Before we come to the Order of Business, on behalf of the Cathaoirleach and all Members, I wish to recognise the national day of Greece. I welcome to the Distinguished Visitors Gallery, the deputy ambassador of Greece to Ireland, Ms Polina Chotzoglou, who is representing the ambassador, who sadly has a family bereavement and cannot be with us.
We are grateful to the people and country of Greece for their contribution to the world, not only for giving us the meaning and idea of democracy but also for the very word itself. Like others in the Chamber, I spent many years in education and Greece was the original home of the best of educational theory and practice.
Last year, Greece celebrated the 200th anniversary of the beginning of its war of independence. Among those who fought in that struggle was General Richard Church from County Cork, who led the Greek army in the later stages of the war. He became a Greek citizen and a Greek senator. Many more Irish heroes also played a role in the Greek cause, such as Sir Hudson Lowe from Galway, Edward Blaquière, a romantic Dublin seaman of Huguenot descent, and Charles James Napier from Celbridge, County Kildare.
There are long and profound connections between Ireland and Greece. Today more than 5,000 Greeks live in Ireland. The Hellenic Community of Ireland was established in 1964 and runs the Greek School in Dublin which is accredited and regulated by the Greek Ministry of Education with 150 children and adult students, including many Irish.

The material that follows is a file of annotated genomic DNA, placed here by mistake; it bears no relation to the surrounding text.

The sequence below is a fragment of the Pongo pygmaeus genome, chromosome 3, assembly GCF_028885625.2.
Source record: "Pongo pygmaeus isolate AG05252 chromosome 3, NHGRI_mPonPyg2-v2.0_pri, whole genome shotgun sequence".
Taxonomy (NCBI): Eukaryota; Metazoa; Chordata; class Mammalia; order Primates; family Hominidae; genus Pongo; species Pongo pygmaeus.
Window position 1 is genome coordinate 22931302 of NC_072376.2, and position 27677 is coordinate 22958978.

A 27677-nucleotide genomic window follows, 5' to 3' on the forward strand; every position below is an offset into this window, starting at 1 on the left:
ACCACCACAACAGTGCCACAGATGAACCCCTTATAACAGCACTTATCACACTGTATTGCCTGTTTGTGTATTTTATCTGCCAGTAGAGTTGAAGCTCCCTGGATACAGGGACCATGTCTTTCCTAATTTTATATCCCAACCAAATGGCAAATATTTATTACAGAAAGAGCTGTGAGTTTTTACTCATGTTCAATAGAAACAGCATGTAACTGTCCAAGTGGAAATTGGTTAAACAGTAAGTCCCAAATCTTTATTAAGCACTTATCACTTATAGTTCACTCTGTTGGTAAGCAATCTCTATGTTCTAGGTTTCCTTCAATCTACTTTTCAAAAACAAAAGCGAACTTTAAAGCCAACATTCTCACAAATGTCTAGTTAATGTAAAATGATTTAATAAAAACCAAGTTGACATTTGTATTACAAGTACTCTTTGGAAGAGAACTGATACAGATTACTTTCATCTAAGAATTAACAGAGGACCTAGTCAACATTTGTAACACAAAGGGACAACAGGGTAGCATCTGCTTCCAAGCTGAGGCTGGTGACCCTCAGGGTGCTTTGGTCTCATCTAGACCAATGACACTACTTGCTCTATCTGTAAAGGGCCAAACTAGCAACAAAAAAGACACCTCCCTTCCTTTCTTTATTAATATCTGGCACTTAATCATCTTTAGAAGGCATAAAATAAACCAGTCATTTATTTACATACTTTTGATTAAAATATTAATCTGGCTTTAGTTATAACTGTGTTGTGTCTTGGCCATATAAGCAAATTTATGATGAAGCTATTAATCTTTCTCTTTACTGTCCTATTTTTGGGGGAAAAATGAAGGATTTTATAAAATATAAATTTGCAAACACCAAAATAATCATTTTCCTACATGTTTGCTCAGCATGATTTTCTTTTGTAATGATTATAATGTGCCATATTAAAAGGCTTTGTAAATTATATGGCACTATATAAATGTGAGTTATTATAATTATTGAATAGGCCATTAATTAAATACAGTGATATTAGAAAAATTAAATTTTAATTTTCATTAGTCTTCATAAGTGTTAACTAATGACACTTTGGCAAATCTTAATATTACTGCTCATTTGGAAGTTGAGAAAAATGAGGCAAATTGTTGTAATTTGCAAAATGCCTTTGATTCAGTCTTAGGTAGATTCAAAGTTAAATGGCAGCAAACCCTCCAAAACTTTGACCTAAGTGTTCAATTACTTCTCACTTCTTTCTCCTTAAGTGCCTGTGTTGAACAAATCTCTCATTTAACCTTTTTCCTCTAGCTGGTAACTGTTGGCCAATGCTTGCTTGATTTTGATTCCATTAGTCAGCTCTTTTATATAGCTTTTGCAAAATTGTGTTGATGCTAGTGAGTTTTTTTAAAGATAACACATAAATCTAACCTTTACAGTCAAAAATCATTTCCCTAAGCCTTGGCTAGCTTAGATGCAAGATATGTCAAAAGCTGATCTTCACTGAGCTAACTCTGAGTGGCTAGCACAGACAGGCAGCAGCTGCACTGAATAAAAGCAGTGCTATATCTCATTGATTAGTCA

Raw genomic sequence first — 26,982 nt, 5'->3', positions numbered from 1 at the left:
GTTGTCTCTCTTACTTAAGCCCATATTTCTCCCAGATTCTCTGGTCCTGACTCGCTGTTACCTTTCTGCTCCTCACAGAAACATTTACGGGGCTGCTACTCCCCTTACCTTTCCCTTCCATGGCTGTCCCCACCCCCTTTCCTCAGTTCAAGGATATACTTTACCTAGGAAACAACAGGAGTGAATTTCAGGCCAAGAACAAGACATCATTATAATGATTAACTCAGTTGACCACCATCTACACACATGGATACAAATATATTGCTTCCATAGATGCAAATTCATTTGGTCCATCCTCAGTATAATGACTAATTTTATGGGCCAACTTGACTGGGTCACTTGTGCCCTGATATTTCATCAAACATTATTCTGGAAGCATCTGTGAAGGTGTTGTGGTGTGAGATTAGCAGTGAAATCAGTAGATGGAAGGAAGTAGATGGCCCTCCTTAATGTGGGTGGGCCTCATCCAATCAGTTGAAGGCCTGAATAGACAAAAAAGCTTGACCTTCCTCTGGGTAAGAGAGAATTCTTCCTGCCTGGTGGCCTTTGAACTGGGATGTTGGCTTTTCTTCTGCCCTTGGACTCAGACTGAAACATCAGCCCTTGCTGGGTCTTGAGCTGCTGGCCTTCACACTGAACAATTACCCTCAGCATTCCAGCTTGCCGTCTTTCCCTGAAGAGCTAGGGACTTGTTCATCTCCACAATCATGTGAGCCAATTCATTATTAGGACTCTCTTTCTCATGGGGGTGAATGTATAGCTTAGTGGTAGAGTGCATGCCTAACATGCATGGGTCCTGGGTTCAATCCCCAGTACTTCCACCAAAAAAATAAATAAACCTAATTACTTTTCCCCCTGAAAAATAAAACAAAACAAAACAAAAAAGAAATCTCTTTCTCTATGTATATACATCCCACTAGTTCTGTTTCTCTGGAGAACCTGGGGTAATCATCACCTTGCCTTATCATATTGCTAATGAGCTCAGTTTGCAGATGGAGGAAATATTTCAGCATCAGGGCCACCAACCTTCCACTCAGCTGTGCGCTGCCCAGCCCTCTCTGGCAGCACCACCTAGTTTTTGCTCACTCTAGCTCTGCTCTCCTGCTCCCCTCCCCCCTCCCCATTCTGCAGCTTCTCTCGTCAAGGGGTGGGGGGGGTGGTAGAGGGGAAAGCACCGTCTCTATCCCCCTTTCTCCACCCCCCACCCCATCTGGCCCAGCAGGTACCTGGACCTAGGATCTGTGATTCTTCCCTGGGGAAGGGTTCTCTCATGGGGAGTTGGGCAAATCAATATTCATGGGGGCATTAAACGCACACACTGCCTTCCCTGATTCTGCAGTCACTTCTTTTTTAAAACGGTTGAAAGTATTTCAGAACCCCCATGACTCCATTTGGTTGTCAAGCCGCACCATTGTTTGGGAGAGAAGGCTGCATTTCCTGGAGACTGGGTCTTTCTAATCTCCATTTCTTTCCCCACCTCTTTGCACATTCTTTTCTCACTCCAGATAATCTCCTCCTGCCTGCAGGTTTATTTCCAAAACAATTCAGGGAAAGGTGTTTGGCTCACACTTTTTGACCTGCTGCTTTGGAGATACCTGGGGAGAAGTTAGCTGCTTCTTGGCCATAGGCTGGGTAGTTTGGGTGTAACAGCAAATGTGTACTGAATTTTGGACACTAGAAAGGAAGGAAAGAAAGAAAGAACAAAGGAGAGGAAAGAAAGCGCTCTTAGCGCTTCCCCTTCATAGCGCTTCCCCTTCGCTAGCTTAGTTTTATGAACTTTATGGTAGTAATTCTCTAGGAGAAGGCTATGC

James Joyce was profoundly influenced by Greek literature, language, mythology and philosophy. Joyce insisted that the cover of Ulysses be printed in the colours of the Greek flag and requested that wherever Ulysses is published it should have a blue cover.
Books were being printed in Greek in Dublin a century before the printing press came to Athens. Dublin is a major centre for Greek studies internationally and is home to the earliest copy of what is surely the world's most influential book: The Four Gospels and the Acts of the Apostles, written in Greek and now the greatest treasure of the Chester Beatty Library here in Dublin.
Last year, 2021, also marked the 40th anniversary of Greece's membership of the European Union and the 45th anniversary of the establishment of diplomatic relations between Ireland and Greece. I am sure all Senators will join me in wishing the Greek people living in Ireland and throughout the world a happy independence day. With apologies to proper linguists, this is my greeting in Greek.
I wish them a happy independence day. I have got a nod of approval from the distinguished visitor in the Gallery which I will interpret as meaning my pronunciation was accurate. Whatever about the linguistics, we wish them a happy independence day and recognise our great friendship
I invite the Deputy Leader to announce the Order of Business.